I am going to have to be doing this again, soon.


If you have a pacemaker, or provide care for a loved one who does, here’s info from the American Medical Association (the article has many useful links):

It is legal and ethical to honor patient requests to deactivate implanted cardiac devices, and physicians should take the initiative in talking with terminally ill patients and their families about turning off the devices, according to a new expert panel consensus statement released in May.

Implantable cardioverter-defibrillators, or ICDs, can impose a particularly heavy burden on terminally ill patients, continuing to send electrical shocks as the patient dies. [Note from CY: These shocks feel like a mule kick to the chest.]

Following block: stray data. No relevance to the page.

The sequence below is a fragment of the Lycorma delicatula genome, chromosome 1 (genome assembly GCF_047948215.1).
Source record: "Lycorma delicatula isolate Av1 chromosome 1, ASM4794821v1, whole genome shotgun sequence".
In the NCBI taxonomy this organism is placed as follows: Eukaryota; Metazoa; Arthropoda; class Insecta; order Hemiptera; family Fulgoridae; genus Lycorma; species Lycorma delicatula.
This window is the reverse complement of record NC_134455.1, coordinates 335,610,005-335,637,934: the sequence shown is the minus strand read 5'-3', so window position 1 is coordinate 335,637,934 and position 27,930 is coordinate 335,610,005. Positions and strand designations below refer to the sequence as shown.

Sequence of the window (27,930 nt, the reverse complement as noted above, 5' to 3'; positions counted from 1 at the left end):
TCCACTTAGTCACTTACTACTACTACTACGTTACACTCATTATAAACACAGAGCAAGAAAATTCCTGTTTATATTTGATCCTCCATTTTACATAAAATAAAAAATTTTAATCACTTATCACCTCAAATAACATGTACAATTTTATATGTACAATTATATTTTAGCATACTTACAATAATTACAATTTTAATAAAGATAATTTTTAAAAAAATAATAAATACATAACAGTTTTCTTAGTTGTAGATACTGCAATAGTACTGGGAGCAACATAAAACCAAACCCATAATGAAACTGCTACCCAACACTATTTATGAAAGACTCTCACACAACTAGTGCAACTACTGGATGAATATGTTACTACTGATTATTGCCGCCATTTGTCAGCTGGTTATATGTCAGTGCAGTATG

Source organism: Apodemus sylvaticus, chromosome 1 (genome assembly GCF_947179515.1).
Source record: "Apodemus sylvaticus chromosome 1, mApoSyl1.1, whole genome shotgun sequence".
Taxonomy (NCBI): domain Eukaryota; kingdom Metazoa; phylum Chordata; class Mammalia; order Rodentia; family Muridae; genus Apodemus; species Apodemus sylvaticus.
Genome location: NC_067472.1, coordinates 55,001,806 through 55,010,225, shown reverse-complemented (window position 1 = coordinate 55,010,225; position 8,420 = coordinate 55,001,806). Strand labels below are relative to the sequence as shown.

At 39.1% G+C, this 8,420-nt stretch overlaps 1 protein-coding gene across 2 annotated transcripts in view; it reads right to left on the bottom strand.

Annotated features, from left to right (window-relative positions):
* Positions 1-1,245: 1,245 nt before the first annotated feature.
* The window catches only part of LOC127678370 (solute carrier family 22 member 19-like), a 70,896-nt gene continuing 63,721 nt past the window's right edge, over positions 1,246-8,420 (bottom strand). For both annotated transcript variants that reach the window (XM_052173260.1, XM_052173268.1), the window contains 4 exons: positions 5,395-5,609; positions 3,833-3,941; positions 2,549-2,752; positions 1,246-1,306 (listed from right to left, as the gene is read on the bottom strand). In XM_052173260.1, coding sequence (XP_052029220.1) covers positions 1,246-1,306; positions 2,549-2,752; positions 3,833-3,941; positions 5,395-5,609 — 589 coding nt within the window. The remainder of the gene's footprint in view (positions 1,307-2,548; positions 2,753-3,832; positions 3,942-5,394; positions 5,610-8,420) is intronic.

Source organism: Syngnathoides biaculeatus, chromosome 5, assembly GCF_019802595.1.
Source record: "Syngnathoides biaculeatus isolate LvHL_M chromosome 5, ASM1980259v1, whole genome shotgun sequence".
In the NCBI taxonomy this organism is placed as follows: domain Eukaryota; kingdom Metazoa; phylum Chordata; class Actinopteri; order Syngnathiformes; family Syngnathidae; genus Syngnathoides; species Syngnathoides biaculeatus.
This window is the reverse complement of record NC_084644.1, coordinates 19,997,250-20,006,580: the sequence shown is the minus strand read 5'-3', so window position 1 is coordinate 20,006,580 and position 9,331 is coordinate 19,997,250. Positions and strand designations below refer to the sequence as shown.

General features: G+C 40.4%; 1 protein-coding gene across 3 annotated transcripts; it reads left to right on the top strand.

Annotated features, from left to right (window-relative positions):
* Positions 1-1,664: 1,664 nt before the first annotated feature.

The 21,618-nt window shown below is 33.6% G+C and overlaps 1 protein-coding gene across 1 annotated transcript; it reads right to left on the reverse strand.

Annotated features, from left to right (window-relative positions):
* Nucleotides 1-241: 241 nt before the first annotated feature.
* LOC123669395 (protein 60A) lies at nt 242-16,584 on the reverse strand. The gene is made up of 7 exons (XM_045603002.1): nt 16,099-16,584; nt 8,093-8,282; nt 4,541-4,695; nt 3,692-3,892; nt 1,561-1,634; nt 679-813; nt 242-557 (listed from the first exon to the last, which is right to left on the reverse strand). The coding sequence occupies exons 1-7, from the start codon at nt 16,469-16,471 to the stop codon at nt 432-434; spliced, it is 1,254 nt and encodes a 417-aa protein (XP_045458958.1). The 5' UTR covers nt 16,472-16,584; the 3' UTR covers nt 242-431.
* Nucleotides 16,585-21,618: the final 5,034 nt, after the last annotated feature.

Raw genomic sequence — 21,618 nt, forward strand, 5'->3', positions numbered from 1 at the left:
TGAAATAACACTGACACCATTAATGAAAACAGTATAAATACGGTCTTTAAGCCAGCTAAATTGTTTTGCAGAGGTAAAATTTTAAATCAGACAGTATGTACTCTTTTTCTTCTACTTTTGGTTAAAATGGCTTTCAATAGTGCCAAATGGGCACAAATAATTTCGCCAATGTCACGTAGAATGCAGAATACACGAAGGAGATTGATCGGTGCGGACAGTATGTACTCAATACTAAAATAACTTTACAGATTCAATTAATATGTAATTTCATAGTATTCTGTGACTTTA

Nearly three-fifths of hospices reported patients getting shocked by their ICDs within the past year, said a March 2 Annals of Internal Medicine study. Only 10% of the 414 hospices surveyed had policies on deactivating ICDs, and 58% of the terminally ill patients who received shocks did not have their devices turned off.

The Heart Rhythm Society panel, which included representatives from the American College of Cardiology, the American Geriatrics Society, the American Academy of Hospice and Palliative Medicine, and the American Heart Assn., set out to address the problem by clarifying the legal and ethical status of deactivating cardiac devices. The consensus statement also advises physicians on how to communicate with patients and families about whether to turn off a device.